Auschwitz-Birkenau State Museum: Destroyed identities – the digital reconstruction of Auschwitz-Birkenau victims’ data. “One of the most important goals of the Repository is to collect dispersed documentation of transport lists to Auschwitz-Birkenau. ‘We must remember that about 900,000 Jews deported in mass transports from German-occupied Europe – women, children, and men – were murdered in the gas chambers immediately upon arrival at the camp without registration. There are no post-camp records of them. Transport lists may help us to establish their names,’ said the Director of the Museum, Dr. Piotr M. A. Cywiński. At the moment, the existing database, which contains information on persons registered in Auschwitz, is being merged with the data from the transport lists. Consequently, as early as in May 2020, the search results at http://www.auschwitz.org will be enriched with over 420,000 names from the transport lists of Jews deported to the camp.”

Yonhap News Agency: Gov’t to integrate databases on victims of Japan’s forced labor

Yonhap News Agency: Gov’t to integrate databases on victims of Japan’s forced labor . “South Korea will integrate databases on Koreans conscripted as forced labor or soldiers during Japan’s colonial rule, the National Archives of Korea (NAK) said Monday. At present, the databases containing lists of Korean victims of Japan’s wartime forced labor and military conscription are spread among several state institutions, including the NAK, the National Memorial Museum of Forced Mobilization under Japanese Occupation and the National Institute of Korean History.”

Balkan Transitional Justice: BIRN Awards Grants to Explore War Crimes Archives

Balkan Transitional Justice: BIRN Awards Grants to Explore War Crimes Archives. “The Balkan Investigative Reporting Network has selected 20 journalists, historians, artists and activists to receive grants to create small projects based on the archives of the UN war crimes tribunal in The Hague and domestic courts in former Yugoslav countries. The recipients of the grants will conduct research, collect documents and dig deeper into the courts’ archives.”

Balkan Transitional Justice: BIRN Offers Grants to Explore War Crimes Archives

Balkan Transitional Justice: BIRN Offers Grants to Explore War Crimes Archives. “The Balkan Investigative Reporting Network has launched a call for proposals for small projects by journalists, artists, historians and civil society activists covering topics related to the archives of the International Criminal Tribunal for the Former Yugoslavia and domestic courts in former Yugoslav countries that dealt with war crimes cases. BIRN said that it is seeking projects that will creatively use courts’ archives in order to promote truth, justice and accountability in the Balkans.”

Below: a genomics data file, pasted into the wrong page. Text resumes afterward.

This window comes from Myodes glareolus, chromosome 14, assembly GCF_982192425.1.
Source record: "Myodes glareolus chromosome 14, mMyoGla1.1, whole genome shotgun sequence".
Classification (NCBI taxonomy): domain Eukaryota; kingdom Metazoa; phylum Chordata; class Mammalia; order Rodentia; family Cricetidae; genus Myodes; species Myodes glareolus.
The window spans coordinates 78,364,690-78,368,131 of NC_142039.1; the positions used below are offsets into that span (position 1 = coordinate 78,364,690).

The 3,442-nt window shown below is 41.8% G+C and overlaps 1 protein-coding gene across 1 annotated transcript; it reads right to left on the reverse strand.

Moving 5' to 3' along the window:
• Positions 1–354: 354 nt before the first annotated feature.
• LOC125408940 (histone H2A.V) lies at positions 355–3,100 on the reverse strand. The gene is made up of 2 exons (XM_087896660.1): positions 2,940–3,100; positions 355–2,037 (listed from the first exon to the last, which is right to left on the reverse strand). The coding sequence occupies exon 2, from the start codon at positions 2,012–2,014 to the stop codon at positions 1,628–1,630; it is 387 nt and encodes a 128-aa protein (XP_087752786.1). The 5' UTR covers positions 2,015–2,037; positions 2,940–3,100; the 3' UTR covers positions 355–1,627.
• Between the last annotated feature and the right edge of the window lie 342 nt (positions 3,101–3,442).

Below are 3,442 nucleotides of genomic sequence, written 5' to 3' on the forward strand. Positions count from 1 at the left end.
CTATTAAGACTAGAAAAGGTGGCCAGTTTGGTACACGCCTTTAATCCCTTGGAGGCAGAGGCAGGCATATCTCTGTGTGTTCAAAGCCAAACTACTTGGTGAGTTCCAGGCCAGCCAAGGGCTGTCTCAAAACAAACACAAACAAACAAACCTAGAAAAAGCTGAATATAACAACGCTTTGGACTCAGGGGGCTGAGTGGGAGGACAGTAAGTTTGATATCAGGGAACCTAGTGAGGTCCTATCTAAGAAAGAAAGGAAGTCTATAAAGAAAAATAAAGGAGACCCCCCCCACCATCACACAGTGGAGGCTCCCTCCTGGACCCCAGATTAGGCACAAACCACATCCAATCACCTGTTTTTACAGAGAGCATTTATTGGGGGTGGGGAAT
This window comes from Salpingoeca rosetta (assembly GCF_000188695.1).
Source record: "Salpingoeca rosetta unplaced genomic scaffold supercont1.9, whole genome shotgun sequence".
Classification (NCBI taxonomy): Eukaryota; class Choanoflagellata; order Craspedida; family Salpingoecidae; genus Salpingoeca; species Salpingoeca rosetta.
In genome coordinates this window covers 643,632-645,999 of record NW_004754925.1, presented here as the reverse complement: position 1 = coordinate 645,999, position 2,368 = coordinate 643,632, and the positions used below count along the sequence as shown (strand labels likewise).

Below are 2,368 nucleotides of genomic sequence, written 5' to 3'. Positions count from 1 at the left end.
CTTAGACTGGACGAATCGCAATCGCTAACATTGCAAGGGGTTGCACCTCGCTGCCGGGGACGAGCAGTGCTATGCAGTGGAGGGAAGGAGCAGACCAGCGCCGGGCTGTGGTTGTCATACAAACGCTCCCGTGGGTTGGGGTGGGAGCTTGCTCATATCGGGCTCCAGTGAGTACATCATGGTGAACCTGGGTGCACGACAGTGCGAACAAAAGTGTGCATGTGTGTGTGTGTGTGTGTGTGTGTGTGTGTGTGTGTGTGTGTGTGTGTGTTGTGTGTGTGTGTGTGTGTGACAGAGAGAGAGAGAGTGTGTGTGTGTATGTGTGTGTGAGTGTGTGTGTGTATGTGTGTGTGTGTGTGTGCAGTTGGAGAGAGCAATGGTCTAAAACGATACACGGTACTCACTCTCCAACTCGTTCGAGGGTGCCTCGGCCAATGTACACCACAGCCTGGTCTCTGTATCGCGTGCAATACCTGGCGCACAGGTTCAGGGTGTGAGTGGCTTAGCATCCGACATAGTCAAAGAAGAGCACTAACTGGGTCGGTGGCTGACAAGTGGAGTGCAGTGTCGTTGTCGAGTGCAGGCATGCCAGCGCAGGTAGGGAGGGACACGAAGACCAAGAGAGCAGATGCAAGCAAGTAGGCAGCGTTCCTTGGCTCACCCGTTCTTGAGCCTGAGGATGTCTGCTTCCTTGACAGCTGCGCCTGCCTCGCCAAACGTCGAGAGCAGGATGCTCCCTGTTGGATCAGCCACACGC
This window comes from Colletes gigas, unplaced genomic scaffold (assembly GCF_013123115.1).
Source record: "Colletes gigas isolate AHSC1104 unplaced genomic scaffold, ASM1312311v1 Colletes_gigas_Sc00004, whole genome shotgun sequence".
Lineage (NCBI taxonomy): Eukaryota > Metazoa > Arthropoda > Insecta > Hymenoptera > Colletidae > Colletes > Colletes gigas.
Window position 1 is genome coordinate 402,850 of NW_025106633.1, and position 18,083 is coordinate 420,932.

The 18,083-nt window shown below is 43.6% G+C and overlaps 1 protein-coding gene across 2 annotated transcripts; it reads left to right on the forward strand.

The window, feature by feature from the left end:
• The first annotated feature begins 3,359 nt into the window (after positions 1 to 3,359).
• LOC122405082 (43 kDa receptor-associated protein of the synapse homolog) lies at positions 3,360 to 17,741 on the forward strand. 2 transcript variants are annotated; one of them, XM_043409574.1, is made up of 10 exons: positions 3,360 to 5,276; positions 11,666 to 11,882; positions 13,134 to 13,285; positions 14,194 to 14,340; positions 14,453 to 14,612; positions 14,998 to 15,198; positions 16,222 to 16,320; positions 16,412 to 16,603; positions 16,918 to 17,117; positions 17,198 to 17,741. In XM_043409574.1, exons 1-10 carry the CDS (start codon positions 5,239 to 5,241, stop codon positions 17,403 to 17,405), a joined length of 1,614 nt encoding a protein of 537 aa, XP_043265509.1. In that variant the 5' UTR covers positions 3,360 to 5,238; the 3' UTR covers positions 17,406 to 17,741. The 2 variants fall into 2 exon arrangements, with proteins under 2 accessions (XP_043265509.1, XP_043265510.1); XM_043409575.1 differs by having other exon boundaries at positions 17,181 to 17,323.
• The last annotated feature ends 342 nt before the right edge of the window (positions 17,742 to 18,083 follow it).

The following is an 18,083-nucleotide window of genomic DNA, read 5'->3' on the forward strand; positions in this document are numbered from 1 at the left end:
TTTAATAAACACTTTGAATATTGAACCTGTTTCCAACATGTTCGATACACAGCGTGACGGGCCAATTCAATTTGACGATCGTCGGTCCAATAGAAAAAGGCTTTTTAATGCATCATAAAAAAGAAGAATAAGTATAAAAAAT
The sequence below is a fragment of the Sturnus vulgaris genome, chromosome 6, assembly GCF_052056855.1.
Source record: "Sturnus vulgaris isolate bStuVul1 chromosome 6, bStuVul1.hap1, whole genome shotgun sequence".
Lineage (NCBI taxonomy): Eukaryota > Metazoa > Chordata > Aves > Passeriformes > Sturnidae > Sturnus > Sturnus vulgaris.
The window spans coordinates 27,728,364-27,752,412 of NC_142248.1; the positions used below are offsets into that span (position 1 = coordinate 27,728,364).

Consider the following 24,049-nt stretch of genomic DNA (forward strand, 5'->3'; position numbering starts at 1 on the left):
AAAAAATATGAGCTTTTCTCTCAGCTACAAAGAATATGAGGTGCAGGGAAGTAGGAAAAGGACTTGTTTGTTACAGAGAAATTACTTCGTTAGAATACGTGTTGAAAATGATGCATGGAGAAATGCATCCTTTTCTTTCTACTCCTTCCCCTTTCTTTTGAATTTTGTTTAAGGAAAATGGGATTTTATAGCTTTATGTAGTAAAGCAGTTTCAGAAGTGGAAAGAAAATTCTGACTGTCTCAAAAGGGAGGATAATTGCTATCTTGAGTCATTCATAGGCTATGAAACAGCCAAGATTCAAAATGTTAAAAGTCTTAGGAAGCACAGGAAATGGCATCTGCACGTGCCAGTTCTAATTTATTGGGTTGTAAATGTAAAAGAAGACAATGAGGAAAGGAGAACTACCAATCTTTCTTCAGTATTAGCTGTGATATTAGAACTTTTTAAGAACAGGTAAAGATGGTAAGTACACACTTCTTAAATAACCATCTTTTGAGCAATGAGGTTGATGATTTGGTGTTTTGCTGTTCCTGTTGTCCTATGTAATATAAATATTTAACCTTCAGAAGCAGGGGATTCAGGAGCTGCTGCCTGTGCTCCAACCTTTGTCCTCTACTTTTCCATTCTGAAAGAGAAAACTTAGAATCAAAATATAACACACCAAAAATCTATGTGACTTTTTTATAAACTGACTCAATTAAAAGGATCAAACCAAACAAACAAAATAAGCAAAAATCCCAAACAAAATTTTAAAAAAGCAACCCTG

The Atlantic: Tech Companies Are Deleting Evidence of War Crimes

The Atlantic: Tech Companies Are Deleting Evidence of War Crimes. “…some of what governments ask tech companies to do, such as suppressing violent content, cuts against other legitimate goals, such as bringing warlords and dictators to justice. Balancing these priorities is hard enough when humans are making judgments in accordance with established legal norms. In contrast, tech giants operate largely in the dark.”

University of California: UC Berkeley students investigate war crimes using social media

University of California: UC Berkeley students investigate war crimes using social media. “A ‘super-experimental’ lab launched at the University of California, Berkeley in 2016 to teach students to mine social media for potential human rights violations and war crimes today is producing a new generation of human rights investigators — and they’re being scooped up by employers including Amnesty International, The New York Times, the BBC and the International Criminal Court.”

OSCE: Prosecutor’s Office of Bosnia and Herzegovina to develop digital archive of evidence brought in war crimes cases

Organization for Security and Co-Operation in Europe: Prosecutor’s Office of Bosnia and Herzegovina to develop digital archive of evidence brought in war crimes cases. “The Head of the OSCE Mission to Bosnia and Herzegovina (BiH), Bruce G. Berton, the President of the High Judicial and Prosecutorial Council (HJPC) of BiH, Milan Tegeltija, and the Chief Prosecutor of the Prosecutor’s Office of BiH, Gordana Tadić, today signed a Memorandum of Understanding to support the development of a digital archive of all evidence pertaining to war crimes cases in the possession of the BiH Prosecutor’s Office.”